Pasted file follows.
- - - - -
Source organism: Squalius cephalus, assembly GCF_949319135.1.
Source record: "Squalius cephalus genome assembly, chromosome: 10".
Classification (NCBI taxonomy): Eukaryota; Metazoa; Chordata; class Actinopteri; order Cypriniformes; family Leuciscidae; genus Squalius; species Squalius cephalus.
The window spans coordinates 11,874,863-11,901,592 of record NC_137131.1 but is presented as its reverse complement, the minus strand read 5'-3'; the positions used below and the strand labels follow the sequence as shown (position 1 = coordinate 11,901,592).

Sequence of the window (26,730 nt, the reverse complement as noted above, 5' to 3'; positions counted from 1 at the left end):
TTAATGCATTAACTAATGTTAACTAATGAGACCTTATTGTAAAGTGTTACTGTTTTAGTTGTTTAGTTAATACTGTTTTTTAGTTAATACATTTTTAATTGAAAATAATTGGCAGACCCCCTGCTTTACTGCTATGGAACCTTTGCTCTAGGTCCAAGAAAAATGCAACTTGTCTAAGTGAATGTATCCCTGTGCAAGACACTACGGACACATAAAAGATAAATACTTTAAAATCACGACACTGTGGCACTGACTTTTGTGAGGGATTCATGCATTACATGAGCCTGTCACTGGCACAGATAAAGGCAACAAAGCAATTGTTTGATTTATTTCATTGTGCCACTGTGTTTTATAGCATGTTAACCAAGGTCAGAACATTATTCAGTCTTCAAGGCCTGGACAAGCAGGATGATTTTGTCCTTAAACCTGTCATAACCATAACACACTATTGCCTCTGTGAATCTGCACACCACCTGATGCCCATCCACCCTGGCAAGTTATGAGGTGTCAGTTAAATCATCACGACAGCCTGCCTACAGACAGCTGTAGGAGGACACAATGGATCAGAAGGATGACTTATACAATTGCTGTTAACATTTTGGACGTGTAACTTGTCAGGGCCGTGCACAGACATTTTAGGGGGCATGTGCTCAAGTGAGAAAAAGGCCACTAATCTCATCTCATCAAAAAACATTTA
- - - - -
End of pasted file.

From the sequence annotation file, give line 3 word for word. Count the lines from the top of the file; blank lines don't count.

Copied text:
Classification (NCBI taxonomy): Eukaryota; Metazoa; Chordata; class Actinopteri; order Cypriniformes; family Leuciscidae; genus Squalius; species Squalius cephalus.